Skip to main content

Carmack Addresses "Creativity" Issue of FPS Market

Looks as though id Software's John Carmack has noticed that the genre he helped establish – the first-person shooter – is currently saturated with squad-based military titles. But he's also apparently annoyed with developers and critics who think that there's no creativity in producing those very same military shooters.

IndustryGamers reports that it recently asked the famed programmer if the genre has hit a wall regarding innovation, only to receive a "more annoyed tone" with Carmack's overall feelings on the matter – that certain developers and critics have gotten "snooty" when it comes to creativity in the FPS genre.

"That’s one of the things - I’m actually happy RAGE is a little bit different in terms of feeling and tone," he said. "It’s not just, 'Here’s your squad mates.' But that’s still a proven formula that people like, and it’s a mistake to [discount that]. As long as people are buying it, it means they’re enjoying it. If they buy the next Call of Duty, it’s because they loved the last one and they want more of it."

Essentially, if people are still buying it, then there's nothing wrong with developing another squad-based military shooter. But this is where many developers and critics seemingly have an issue with the genre in its current state: there's not enough creativity, not enough originality.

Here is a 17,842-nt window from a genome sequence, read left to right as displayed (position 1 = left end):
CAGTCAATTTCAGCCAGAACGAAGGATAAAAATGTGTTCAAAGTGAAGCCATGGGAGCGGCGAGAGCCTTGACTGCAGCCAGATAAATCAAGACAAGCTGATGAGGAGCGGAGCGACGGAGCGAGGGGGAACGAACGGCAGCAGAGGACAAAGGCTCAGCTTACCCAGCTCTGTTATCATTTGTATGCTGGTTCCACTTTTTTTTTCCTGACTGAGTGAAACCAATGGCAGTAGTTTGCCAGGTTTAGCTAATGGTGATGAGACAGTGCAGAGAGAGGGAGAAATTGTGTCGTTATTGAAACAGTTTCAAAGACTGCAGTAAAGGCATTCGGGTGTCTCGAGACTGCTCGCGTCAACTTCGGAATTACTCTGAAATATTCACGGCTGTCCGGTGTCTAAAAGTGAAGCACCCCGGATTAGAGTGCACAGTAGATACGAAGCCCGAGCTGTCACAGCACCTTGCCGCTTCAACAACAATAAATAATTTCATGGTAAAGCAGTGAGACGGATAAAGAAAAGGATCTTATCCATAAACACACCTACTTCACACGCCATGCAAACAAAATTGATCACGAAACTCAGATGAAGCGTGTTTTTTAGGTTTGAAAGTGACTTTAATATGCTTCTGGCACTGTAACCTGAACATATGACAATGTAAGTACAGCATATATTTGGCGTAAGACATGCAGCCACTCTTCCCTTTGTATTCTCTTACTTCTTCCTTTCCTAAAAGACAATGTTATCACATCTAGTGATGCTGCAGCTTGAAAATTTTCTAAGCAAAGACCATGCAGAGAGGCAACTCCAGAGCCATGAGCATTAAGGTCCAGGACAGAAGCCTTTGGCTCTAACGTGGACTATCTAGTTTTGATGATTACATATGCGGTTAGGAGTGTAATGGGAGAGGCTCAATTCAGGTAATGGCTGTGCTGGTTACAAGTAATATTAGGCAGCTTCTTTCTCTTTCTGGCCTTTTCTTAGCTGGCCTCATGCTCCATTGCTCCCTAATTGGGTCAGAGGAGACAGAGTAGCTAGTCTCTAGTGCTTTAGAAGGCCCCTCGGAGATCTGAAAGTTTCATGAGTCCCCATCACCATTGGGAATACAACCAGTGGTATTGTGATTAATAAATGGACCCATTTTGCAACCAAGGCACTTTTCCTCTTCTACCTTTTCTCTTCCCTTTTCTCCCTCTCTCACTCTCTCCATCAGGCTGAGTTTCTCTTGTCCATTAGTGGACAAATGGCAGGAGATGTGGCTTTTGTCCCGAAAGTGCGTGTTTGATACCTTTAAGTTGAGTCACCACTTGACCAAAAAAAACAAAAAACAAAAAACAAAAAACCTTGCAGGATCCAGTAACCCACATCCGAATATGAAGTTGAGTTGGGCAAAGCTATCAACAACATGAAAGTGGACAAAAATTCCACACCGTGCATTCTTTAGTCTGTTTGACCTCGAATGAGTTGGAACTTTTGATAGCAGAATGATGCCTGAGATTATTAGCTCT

"So I am pretty down on people who take the sort of creative auteurs' perspective," he added. "It's like 'Oh, we’re not being creative.' But we're creating value for people - that’s our job! It’s not to do something that nobody’s ever seen before. It’s to do something that people love so much they’re willing to give us money for. So I do get pretty down on people that - you see some of the indie developers that really take a snooty attitude about this. It’s almost as if it’s popular, it’s not good. And that’s just not true."

He went on to admit that he expected third-person to be the more popular genre simply because it offers more of a visual field, especially when Gears of War stormed on the Xbox 360. He also expected the viewpoint to allow developers to do things in games that haven't been done before. But ultimately the oneness players get from the first-person perspective, the total immersion, has seemingly kept the genre at the forefront.

And despite the saturation of military shooters flooding the genre, he gives Call of Duty a thumbs up.

"I’ve actually been really happy seeing the success of Call of Duty, which is also a 60 fps game, which would validate some of my [thinking]," he said. "That was one of our big arguments internally as we were stressing over that, like, ‘Y’know, I think some of the success of Call of Duty is because of how good it feels.' But seeing the huge success of that, it has been great to see it swing back towards people really seeing the advantages of first person perspective, the immersion that you get in the game - that you may be watching a kick ass movie in the third person view, but you’re in the kick ass movie with first person. But there will forever be first-person shooters and third-person shooters and all of that. They’re stable genres that will continue to be polished and improved forever after."

id Software is expected to wrap up its post-apocalyptic first-person shooter, RAGE, within the next few months. RAGE is slated to hit the Xbox 360, PlayStation 3 and Windows PC on October 4, 2011.